Strap yourselves in, it's going to be a busy 12 months in the world of Nintendo. Thank goodness, too, as it feels like we've been in a bit of a holding pattern for a number of months. We should also acknowledge that the terribly sad passing of Satoru Iwata also left a shadow over the Summer.
Not that there hasn't been some buzz around Nintendo in terms of games, with some excellent titles coming over the rest of this year and beyond on the Wii U and 3DS; the portable looks particularly busy in the first half of 2016. The New Nintendo 3DS did breath some fresh life into the portable family earlier in 2015, though the Wii U's sales have been modest, and the overall feeling seems to have been one of waiting for the 'next big thing'. The reaction to Nintendo's E3 showings, both immediate and in the weeks that followed, did portray sense of slight malaise and diluted excitement for a number of titles that are spin-offs and sequels.
Part of this perception around the current-gen has been down to Nintendo's own actions, which were taken out of necessity. The announcement of the DeNA partnership earlier in the year was a game changer in Nintendo's efforts with mobile, and that same announcement brought the first official talk of the codenamed Nintendo NX, the dedicated gaming platform that will be next from the company. Objectively it can feel a bit early for 3DS and particularly Wii U to be considering old-hat, but that's the sense we're getting from the talk around the company - we're in a world with an increasingly short memory, and when Nintendo predicts falling or humble sales for those systems (it expects a drop to 7.6 million 3DS sales and just 3.4 million for Wii U this financial year) we can't help but look to what's next.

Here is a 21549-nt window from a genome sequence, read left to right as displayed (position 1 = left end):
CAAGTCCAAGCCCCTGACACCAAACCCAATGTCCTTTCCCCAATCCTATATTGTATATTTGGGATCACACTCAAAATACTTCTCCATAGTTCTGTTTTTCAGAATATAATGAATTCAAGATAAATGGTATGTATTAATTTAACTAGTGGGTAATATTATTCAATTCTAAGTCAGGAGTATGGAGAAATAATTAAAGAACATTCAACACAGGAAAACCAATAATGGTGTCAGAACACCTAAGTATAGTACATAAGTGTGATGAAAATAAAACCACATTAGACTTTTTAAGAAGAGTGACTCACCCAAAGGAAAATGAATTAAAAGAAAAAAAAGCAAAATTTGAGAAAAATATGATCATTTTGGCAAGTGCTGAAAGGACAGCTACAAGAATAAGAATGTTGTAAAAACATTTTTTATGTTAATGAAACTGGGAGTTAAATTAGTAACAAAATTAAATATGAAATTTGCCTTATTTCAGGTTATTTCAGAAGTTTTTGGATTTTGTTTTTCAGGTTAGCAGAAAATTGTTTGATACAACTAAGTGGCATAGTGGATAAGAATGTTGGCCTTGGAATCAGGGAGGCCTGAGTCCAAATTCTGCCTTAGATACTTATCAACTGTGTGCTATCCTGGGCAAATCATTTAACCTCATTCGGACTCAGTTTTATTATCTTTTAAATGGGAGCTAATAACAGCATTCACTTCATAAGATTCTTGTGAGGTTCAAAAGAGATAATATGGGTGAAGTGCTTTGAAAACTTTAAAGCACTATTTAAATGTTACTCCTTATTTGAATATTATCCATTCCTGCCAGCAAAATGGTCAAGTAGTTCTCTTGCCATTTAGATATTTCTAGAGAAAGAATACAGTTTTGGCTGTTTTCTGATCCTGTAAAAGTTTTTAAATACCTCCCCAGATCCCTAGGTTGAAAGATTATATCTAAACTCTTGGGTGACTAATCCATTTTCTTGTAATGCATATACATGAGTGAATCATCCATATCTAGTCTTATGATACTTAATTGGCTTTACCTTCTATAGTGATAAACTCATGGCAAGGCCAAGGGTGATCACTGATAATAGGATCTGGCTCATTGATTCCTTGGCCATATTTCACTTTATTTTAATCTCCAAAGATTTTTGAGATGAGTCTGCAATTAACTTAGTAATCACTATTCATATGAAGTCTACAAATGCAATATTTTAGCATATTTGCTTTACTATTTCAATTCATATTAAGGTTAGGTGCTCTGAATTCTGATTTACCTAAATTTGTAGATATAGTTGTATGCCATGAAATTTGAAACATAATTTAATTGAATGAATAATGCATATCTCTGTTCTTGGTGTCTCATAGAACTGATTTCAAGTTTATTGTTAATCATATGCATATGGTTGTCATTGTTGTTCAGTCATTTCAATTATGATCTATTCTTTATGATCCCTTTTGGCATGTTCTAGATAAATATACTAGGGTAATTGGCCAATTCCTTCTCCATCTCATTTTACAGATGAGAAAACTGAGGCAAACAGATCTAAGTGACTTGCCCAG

So today was rather exciting for Nintendo fans, even if there was a reliance on unnamed sources or presumption. We saw a revamped Nintendo Developer Portal (this writer's nerdy enough to find that interesting), while the Nintendo Network ID going down for maintenance soon (which isn't the norm) has triggered talk of a potential arrival for the Club Nintendo replacement. Well, it's due.
The news that's gotten fans most excited, though, has come via the Wall Street Journal, a highly respected publication that - though not always 100% right - has enough clout to be taken seriously. The publication shared its reports from sources that Nintendo NX hardware has started to go out to third parties, fuelling talk that NX could arrive in 2016 due to the "softness" of the Wii U and 3DS markets (see above). These sources seems to re-affirm the prospects of a unified platform containing both home console and portable elements. Based on subtle comments in the past from Satoru Iwata and instinct from looking at technology trends, we've been sharing our view that this will be the case for some time.
Though there have been previous sources and rumours around the NX, this does feel like the most legitimate piece of detail since E3, when hardware (of an unspecified nature in reports) was apparently shown to key partners. We should certainly engage our caution from this point - along with healthy use of the Rumour tag - however, as this also feels like the starting gun for rampant speculation to kick in until Nintendo actually reveals the platform; that unveiling is apparently going to wait until next year.